I was called to do an inspection on a 3-inch solid prefinished Brazilian cherry wood floor installed over OSB. The homeowner said there were gaps left all over her floor.
The home had a fire in the family room that did extensive damage. At some point it was decided the home should be torn down and replaced; only the concrete foundation, the 2x4 engineered floor joists and the OSB subfloor remained from the original house. Only three or four OSB panels were replaced where the fire had been.
Once the home was rebuilt and the wood flooring was installed with a pneumatic nailer over the OSB, the homeowner complained about what she called "cracks," which were gaps between some of the boards. She said the installer told her the gaps were left in the floor for expansion. She also questioned the installer about the lack of a vapor retarder under the floor, and he responded that he doesn't use one on his jobs.
I was hired by the manufacturer to inspect the floor, and after hearing the details, I thought this would be a typical floor that was drying out in a home environment with a low RH. But after being at the job site for awhile and doing testing, I noticed something unusual: Without measuring the gaps, I could see they were pretty much a uniform distance apart from each other. After pulling out my tape measure to check, I found the gaps were almost a perfect 4 feet apart. I then went down in the basement and measured from the outside foundation wall of the home to the subfloor seams. Sure enough, the seams of the OSB panels aligned with the flooring gaps. What I was seeing was panelization from the subfloor shrinking around the edges of the panels.
OSB panels, like all wood products, react to changes in moisture and humidity conditions. OSB is required by North American standards to maintain its strength and stiffness performance under "normal" or "standard" conditions, which are defined as 68°F and 65% RH (typical for protected construction). Even though this particular subfloor seemed dry, it had too much moisture. Not giving the OSB panels enough time to dry out caused the problem-the panels shrunk around the edges, taking the flooring with them and causing the gaps. Also, testing has shown that OSB panels put through too many wet and dry cycles can lose holding power.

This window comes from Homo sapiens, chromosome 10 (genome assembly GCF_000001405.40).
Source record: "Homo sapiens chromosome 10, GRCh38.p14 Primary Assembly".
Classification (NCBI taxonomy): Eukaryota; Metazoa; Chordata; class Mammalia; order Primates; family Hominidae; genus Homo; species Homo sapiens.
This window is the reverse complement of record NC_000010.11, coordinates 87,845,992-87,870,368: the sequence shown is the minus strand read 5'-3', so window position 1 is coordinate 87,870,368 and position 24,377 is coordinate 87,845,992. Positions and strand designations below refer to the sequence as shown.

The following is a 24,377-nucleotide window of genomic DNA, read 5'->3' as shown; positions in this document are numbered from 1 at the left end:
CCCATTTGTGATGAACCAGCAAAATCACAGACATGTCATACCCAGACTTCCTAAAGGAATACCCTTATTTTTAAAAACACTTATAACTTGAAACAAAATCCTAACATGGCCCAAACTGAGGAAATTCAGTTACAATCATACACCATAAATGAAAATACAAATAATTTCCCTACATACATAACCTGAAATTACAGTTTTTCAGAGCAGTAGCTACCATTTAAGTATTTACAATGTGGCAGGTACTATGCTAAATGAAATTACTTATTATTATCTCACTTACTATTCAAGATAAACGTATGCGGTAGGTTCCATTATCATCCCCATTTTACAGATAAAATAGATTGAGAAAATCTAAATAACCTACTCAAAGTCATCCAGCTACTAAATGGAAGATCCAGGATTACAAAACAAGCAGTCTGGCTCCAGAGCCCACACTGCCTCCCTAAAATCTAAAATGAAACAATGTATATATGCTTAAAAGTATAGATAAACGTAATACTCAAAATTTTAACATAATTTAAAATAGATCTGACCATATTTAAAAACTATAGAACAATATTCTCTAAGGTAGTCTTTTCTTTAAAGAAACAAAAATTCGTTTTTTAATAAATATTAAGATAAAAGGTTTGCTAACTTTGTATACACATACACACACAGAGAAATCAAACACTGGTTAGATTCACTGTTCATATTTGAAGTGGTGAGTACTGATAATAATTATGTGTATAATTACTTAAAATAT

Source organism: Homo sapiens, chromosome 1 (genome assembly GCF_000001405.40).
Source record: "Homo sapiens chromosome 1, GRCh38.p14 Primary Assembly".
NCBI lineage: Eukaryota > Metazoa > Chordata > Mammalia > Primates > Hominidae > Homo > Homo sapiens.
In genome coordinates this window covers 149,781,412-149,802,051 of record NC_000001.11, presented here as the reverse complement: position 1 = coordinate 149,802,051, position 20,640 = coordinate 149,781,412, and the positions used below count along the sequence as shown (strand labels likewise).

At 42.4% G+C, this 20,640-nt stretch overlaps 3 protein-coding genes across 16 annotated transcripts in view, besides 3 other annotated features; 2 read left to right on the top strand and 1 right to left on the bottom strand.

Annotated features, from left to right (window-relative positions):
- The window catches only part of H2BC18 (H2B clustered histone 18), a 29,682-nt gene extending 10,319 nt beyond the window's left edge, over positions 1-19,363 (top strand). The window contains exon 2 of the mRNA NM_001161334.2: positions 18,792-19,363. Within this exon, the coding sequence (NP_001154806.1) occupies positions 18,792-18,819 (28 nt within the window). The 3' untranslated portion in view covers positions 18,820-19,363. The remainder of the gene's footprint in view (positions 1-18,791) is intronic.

How to Fix the Floor
Since this was a prefinished floor with bevels, filling the gaps could be attempted, but it's best that the floor be pulled up and reinstalled after making sure that the subfloor has stabilized. If the holding power left in the OSB is not enough for a wood floor, it needs to be replaced, or a ½-inch plywood subfloor could be added on top.
In the Future
Moisture levels should always be checked with a moisture meter on any job, and a job like this-when the subfloor remains after a fire, demolition and reconstruction-merits extra caution. Although OSB is a wood product, there is at least one manufacturer that uses up to 16 species to construct their product. Just as in flooring, these different combined species will react differently regarding performance and moisture content. Finally, as mentioned, be cautious about the holding power of OSB that has dried after being exposed to water.